From Washington Examiner:

“It strikes me as an unqualified good to have more technology advisers supporting our legislative and regulatory processes,” said Chris Riley, a senior fellow of internet governance at the R Street Institute. “Growth in government is rarely an unequivocal good, to the extent that we want to see growth in government as a whole. But right now, we want to see the state grow in technological competence so that we can study the very complex issues with more expertise.”

Riley does note that there is an essential distinction between the OTA and Welch’s proposed agency. The first agency would focus on research and analysis, while the second would have more interest in regulating technology.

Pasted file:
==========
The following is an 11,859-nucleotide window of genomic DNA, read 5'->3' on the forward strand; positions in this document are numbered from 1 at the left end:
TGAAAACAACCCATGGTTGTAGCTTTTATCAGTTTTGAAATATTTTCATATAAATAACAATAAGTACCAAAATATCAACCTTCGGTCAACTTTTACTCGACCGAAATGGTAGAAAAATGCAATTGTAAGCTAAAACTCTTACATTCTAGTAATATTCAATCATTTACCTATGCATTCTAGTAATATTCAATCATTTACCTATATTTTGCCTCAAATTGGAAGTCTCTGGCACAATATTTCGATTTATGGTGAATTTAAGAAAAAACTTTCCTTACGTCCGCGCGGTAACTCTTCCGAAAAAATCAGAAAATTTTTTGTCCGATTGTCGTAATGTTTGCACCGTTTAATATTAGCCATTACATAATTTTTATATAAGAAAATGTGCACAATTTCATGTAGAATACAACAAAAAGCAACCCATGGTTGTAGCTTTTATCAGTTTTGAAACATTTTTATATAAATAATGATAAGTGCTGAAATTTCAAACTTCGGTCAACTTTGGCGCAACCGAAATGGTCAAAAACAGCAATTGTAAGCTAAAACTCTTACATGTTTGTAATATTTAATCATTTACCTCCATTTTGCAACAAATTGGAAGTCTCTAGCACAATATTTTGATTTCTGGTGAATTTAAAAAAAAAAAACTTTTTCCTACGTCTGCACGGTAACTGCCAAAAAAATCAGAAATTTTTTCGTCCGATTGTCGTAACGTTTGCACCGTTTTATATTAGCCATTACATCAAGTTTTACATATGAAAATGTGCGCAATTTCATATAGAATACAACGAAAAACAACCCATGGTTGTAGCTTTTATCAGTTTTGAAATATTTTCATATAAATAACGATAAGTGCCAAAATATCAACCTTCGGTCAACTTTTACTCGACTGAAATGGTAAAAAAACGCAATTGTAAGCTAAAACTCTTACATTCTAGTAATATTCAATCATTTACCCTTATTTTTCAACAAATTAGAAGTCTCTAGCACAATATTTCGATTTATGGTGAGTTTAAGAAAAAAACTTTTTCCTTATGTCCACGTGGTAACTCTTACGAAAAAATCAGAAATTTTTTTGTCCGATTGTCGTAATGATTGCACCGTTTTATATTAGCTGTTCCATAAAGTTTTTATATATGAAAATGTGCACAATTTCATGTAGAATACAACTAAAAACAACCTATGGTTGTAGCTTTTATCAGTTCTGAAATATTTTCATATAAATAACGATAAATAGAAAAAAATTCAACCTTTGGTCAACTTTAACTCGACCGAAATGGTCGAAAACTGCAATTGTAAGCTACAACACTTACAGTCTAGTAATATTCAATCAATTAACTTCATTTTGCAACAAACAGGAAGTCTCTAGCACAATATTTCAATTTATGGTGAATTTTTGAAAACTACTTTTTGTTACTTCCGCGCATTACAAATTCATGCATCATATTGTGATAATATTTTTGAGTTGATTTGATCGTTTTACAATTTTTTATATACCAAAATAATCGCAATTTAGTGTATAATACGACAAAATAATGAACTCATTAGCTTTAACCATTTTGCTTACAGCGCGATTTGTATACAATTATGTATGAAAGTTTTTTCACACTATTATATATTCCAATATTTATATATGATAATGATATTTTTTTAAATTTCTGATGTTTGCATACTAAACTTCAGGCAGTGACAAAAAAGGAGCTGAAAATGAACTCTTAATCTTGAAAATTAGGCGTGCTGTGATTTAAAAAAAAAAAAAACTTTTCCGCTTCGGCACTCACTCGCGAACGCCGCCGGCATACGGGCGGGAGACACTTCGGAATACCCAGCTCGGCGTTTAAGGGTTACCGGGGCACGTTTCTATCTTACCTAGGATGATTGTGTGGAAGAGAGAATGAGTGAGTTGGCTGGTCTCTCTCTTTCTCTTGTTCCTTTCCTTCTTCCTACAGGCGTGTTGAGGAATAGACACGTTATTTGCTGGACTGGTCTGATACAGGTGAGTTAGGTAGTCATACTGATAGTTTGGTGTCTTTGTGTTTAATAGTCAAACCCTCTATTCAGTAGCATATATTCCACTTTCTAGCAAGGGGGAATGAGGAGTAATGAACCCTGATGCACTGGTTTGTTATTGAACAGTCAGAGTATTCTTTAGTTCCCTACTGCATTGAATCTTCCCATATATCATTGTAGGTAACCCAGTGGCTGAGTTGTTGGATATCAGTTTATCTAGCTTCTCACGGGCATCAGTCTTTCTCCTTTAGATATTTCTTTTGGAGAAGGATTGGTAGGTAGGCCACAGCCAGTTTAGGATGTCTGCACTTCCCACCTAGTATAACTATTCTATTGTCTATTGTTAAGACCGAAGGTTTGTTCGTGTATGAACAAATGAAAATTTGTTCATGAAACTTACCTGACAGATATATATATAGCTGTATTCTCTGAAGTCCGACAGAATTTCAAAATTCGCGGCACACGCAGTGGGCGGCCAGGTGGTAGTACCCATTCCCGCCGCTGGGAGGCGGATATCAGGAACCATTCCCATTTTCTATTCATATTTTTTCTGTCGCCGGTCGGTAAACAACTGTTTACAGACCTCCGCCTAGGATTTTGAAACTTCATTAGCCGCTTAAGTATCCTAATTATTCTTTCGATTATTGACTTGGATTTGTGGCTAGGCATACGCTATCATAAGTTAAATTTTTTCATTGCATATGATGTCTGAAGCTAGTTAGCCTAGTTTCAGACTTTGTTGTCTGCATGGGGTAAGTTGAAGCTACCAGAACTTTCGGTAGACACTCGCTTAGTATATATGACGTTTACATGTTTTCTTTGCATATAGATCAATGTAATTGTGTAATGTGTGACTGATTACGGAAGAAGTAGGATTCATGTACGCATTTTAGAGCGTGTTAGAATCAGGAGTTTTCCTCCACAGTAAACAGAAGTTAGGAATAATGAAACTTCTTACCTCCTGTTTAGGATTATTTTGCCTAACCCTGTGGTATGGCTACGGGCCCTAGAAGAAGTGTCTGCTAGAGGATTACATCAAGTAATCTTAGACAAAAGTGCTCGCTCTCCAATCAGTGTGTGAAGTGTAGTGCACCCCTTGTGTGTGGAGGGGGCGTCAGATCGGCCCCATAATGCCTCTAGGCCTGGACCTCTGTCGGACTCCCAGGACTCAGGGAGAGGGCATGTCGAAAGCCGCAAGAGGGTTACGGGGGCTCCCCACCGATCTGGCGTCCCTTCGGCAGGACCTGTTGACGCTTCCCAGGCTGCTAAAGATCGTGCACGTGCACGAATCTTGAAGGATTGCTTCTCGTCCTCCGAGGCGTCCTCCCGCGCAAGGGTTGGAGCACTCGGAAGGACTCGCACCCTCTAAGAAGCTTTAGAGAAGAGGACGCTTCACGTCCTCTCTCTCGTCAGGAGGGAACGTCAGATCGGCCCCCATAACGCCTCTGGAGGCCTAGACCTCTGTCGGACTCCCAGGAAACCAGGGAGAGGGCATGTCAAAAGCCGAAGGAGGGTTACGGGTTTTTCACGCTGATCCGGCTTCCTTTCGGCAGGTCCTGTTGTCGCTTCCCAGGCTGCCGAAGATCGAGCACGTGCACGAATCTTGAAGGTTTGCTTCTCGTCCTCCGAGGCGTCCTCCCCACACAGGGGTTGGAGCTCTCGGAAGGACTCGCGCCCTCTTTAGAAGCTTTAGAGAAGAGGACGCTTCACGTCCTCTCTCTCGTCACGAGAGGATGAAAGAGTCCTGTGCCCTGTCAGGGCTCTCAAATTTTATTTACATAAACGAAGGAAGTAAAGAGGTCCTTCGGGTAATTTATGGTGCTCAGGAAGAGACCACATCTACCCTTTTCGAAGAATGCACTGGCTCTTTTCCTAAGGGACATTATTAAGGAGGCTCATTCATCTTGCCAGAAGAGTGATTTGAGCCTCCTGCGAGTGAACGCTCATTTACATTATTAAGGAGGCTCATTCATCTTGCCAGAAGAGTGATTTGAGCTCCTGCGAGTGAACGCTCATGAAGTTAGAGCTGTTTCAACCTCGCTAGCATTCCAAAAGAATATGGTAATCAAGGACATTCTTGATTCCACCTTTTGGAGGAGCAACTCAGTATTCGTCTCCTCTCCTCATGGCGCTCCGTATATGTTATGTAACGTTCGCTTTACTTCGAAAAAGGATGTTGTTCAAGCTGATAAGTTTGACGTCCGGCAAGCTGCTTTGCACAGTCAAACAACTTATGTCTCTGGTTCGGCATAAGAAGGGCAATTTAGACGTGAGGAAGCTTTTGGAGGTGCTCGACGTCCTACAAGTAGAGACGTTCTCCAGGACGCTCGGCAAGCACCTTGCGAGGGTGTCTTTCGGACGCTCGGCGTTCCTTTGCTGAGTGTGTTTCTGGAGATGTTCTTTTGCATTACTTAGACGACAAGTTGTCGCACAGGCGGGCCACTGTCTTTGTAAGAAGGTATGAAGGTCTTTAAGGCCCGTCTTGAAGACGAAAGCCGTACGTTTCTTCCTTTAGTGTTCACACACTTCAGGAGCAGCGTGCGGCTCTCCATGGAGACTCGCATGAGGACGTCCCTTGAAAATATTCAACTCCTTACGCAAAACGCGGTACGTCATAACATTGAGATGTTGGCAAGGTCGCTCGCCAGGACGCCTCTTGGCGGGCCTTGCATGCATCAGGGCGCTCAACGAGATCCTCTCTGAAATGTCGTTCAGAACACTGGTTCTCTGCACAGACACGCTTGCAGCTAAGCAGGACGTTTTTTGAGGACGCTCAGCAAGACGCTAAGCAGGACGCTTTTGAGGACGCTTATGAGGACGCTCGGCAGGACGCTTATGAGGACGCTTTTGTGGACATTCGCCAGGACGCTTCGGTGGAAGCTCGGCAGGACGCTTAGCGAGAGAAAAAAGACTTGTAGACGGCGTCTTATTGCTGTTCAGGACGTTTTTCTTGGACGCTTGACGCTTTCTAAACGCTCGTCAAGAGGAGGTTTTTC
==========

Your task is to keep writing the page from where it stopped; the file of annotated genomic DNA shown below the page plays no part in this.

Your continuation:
Unfortunately, getting such a bill passed in Congress today is unthinkable.

“Right now, members of Congress cannot agree on why or how to regulate social media,” said Shoshana Weissmann, senior manager of digital media at the R Street Institute. “Some complain about conservative censorship, liberal censorship, terrorism, addiction (poorly defined), a desire for less moderation, and a desire for more moderation.”

Riley believes that very few legislators have a complete vision for how the government should regulate technology companies. Submitting bills about controversial topics such as updating Section 230 is relatively easy. Making laws that keep the entire scope of the internet in view is another matter altogether.